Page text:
For the Boston Herald, where A123 was headquartered near MIT, it was this:
“A123 Systems changes name to B456 (seriously)”
The Milwaukee … Read More ➡
UPDATE 11:30 a.m. Friday: Reuters reports that Fisker has hired a bankruptcy attorney.
Fisker Automotive, which has received $193 million of a $529 million Department of Energy stimulus loan guarantee and apparently still wants the rest of it, stopped making its sole electric car – the $102,000-plus Karma – last July. But only now has it decided to furlough workers for a week.
“In parallel with the process of identifying a strategic partner, Fisker is, of course, continuing to manage its day-to- day operations and has recently instituted temporary furloughs for its U.S. workforce covering the final week of March,” the company said.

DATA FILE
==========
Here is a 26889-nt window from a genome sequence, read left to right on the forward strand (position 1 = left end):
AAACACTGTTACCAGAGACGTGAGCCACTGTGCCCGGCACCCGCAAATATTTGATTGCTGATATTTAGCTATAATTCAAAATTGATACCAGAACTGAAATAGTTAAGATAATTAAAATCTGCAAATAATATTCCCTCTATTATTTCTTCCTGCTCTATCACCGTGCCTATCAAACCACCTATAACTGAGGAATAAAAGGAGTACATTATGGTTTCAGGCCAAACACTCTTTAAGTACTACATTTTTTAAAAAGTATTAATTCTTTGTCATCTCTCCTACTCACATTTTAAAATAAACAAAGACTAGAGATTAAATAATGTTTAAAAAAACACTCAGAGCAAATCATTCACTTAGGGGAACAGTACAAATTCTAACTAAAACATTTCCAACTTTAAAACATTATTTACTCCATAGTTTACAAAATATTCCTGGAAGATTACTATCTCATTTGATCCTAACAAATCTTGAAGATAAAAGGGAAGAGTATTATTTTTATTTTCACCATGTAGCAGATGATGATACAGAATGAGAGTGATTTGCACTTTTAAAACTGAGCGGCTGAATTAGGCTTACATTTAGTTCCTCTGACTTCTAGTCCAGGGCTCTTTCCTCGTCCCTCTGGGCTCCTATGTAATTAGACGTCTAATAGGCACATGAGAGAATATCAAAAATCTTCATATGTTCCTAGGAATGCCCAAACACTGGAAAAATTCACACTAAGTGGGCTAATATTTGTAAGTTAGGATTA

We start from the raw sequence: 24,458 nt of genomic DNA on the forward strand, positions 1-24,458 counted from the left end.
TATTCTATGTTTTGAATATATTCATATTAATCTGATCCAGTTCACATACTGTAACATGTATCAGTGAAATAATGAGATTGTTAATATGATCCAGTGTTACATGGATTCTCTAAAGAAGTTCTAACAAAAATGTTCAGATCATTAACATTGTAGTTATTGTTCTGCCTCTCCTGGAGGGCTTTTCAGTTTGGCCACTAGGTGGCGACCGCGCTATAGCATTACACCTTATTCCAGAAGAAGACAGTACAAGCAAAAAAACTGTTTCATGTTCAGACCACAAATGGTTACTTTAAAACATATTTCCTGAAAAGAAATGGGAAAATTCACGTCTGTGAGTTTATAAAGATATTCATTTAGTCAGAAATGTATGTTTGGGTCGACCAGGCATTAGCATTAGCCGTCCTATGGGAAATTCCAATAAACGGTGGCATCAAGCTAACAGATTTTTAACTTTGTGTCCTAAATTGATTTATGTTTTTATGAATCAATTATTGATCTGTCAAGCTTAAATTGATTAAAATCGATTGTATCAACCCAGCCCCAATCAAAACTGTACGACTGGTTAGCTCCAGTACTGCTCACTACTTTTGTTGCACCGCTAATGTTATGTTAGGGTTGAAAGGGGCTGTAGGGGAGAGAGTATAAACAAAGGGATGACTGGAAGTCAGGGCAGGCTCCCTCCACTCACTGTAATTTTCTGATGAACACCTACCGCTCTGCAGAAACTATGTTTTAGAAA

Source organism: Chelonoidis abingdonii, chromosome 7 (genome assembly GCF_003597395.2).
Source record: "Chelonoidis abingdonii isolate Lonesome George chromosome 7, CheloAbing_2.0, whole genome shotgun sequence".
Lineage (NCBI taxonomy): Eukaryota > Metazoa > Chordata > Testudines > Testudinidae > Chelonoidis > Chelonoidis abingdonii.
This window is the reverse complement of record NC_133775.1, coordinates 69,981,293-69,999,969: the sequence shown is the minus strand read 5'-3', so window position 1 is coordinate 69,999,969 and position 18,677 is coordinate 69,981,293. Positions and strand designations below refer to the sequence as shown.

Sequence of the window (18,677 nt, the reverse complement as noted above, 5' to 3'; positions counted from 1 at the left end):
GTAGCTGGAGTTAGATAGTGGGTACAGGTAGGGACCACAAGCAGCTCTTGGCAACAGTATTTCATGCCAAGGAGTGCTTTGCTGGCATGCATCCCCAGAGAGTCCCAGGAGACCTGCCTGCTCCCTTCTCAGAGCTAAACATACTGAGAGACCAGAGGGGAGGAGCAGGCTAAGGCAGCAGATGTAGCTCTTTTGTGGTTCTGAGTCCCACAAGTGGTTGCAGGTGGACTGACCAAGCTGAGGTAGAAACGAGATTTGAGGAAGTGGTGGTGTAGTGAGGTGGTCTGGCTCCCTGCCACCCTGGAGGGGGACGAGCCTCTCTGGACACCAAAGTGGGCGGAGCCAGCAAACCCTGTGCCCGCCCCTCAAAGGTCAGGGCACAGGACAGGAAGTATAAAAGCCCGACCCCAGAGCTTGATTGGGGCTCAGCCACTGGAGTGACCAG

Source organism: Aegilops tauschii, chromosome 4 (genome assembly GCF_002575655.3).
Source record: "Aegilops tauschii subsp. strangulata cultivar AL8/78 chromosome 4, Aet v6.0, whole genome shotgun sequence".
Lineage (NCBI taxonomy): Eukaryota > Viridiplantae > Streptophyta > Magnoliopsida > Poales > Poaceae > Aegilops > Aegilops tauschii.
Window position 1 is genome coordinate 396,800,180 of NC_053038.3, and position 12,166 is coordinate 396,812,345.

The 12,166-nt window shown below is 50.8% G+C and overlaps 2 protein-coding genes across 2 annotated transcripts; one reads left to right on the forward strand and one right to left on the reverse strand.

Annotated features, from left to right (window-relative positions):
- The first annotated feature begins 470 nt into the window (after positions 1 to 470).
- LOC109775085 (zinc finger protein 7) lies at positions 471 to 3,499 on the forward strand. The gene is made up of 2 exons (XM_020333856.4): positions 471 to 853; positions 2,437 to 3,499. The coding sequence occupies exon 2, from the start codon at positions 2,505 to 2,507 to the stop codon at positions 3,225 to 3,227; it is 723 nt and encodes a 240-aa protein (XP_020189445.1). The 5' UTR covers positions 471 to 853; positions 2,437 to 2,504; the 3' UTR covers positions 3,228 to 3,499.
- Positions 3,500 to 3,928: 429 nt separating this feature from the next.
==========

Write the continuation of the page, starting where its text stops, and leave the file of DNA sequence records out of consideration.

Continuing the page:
The announcement came this week from the company, which despite having raised more than $1.2 billion in private capital, hasn’t been able to keep the factory lines running. In its official statement, though, Fisker said that’s quite normal.
“This is a common practice, … Read More ➡
The publicity surrounding President Obama’s failed strategy to stimulate the economy, by putting clueless manager Steven Chu in charge of the Department of Energy’s lending activities, has become so bad that few “green energy economy” entrepreneurs want to accept taxpayer money any more.